This was the first post I published a year ago when I started my Blog as Reflections during Lent. The message is still pertinent today, this Lent. Hope you enjoy it.
Prayer: Heavenly Father, Thank you for opening our hearts to bring us to a place for reflection. Bless our time together and inflame our longing for you. Amen.
Reflection:In my 20’s I was a keen hill walker. For my summer holiday I often chose a walking holiday. I went out in all weathers. On one forgettable occasion, it poured incessantly all day long, and we were drenched after the first five minutes of setting out. Because of the wet terrain, my walking boots had quickly filled with water. I hardly stopped to rest, because when we did the water in the boots became cold. Luxury was having warm water in my boots. My longing that day was for the Youth Hostel at the other end of the trudge, a warm bath and dry clothes.
Many longings we experience are physical, yet may be deeper and more profound than my longing on that wet day. A longing at its most intense can be unbearable; at other times it is a moment of wistfulness; a dull ache; or an inner restlessness that we can’t quite understand or satisfy.
What do each of us yearn for today? Longings can depend on our circumstances. A childless couple may long for family life; whereas worn out parents may long for rest and space for themselves. A person in the monotonous routine of unemployment may long for a fulfilling career; whereas another person may long for a break from the monotonous routine of an unfulfilling job. When single we may long for a partner or companion through life; a person married for many years may have lost that companion through illness or dementia and may long for that person to be whole again. Sometimes a longing is satisfied; at other times, not or not yet; and not in the way we might expect. Is it possible that a longing comes from God and can be a powerful motivating force? Think of Alfonso Cuaron who dreamt of being an astronaut. Instead he visited space in his imagination and has just won the Oscar for Best Director for his film Gravity.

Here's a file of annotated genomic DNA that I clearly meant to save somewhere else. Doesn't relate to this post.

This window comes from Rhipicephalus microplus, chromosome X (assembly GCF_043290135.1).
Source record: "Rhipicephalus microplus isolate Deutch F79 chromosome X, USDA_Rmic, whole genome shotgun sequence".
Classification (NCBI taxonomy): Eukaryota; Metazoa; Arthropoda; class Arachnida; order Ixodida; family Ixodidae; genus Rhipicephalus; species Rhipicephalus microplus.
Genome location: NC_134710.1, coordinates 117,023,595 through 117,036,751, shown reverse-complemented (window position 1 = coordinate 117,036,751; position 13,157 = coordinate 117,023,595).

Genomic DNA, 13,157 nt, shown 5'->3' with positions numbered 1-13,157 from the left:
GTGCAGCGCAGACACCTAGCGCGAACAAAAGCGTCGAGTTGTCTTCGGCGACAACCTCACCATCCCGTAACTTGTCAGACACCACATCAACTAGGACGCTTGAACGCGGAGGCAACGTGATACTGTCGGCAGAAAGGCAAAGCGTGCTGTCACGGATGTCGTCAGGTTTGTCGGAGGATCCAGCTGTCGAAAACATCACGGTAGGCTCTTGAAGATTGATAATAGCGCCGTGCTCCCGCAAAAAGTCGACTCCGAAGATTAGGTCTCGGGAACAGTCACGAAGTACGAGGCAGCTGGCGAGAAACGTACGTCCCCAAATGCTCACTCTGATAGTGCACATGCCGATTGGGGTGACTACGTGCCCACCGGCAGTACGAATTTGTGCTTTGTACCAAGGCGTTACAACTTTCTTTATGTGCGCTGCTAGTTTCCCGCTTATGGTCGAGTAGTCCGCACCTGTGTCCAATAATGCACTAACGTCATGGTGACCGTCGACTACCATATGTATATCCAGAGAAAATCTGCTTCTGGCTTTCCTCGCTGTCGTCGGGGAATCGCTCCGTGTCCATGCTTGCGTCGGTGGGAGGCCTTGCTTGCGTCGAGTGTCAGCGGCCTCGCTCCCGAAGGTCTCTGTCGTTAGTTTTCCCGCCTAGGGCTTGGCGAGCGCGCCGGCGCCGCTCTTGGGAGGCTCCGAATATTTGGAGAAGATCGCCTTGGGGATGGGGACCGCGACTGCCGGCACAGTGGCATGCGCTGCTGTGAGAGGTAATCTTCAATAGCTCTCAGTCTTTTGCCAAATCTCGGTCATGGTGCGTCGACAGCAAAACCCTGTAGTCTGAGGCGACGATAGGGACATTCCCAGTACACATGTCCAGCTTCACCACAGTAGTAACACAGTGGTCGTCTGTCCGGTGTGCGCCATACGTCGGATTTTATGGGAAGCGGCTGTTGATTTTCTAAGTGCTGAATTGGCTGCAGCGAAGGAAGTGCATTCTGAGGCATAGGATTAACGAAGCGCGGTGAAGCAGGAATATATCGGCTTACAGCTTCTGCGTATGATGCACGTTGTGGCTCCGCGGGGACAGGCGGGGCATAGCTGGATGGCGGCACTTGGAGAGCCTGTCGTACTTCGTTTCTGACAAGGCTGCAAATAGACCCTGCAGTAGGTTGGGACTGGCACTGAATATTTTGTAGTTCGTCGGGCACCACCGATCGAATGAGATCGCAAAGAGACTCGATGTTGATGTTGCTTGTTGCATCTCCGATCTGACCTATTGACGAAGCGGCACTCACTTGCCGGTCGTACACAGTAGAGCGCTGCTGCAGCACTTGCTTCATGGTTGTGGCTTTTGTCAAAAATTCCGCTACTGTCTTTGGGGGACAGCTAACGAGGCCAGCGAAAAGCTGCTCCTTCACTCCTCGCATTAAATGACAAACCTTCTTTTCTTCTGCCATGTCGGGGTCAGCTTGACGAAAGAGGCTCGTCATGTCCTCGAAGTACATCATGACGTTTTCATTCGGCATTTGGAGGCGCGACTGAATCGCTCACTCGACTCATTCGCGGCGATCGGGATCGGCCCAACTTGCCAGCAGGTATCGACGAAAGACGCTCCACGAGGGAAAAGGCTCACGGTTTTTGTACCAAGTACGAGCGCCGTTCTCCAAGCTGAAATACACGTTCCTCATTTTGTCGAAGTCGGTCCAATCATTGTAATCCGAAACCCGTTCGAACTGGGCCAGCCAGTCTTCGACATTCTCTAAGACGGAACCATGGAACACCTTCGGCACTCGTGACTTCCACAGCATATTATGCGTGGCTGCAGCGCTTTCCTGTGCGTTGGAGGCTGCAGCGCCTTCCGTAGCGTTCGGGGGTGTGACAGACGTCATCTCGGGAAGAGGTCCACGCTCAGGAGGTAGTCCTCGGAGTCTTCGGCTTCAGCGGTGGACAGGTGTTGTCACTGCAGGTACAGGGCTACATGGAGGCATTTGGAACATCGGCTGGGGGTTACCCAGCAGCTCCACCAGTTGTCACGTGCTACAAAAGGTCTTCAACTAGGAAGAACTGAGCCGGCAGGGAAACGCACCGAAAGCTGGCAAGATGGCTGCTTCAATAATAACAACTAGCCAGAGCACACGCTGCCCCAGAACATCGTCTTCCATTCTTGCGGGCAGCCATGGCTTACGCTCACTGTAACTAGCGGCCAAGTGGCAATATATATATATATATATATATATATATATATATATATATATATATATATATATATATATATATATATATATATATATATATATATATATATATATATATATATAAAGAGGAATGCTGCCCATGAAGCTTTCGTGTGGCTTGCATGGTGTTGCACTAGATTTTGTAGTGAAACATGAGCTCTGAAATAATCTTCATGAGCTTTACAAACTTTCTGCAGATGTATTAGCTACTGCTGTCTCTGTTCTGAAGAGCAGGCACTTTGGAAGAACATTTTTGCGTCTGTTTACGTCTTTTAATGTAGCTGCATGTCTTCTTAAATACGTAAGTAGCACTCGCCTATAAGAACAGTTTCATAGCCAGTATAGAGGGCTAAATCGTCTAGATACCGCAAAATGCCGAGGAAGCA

St Augustine came to faith late in life. In his “Confessions” he writes:
“Late have I loved you, Beauty so ancient and so new,
Late have I loved you! “
“You called, shouted, broke through my deafness;
You flared, blazed, banished my blindness;
You lavished your fragrance, I gasped, and now I pant for you;
I tasted you, and I hunger and thirst;
You touched me, and I burned for your peace”
St Augustine was writing a love song to God. His passion and longing is overpowering and as Janet Morley puts it “violently sensual”. Even after his initial awareness of God, it is further inflamed. There is nothing calm or controlled about his intense desire. Read Song of Songs or many of the psalms and you will spot similar examples in the Bible.
Do we ever consider how this longing may echo the way in which God yearns and desires each one of us?
Prayer and Blessing
(From Benedictus: A Book of Blessings by John O’Donohue)
Blessed be the longing that brought you here
And quickens your soul with wonder.
May you have the courage to listen to the voice of desire
That disturbs you when you have settled for something safe.
May you have the wisdom to enter generously into your own unease
To discover the new direction your longing wants you to take.
May the forms of your belonging-in love, creativity and friendship
Be equal to the grandeur and the call of your soul.
May the one you long for long for you.
May a secret Providence guide your thought and nurture your feeling.
May your heart never be haunted by ghost structures of old damage.
May your mind inhabit your life with the sureness with which your body inhabits the world.
May your dreams gradually reveal the destination of your desire
May you come to accept your longing as divine urgency.
May you know the urgency with which God longs for you.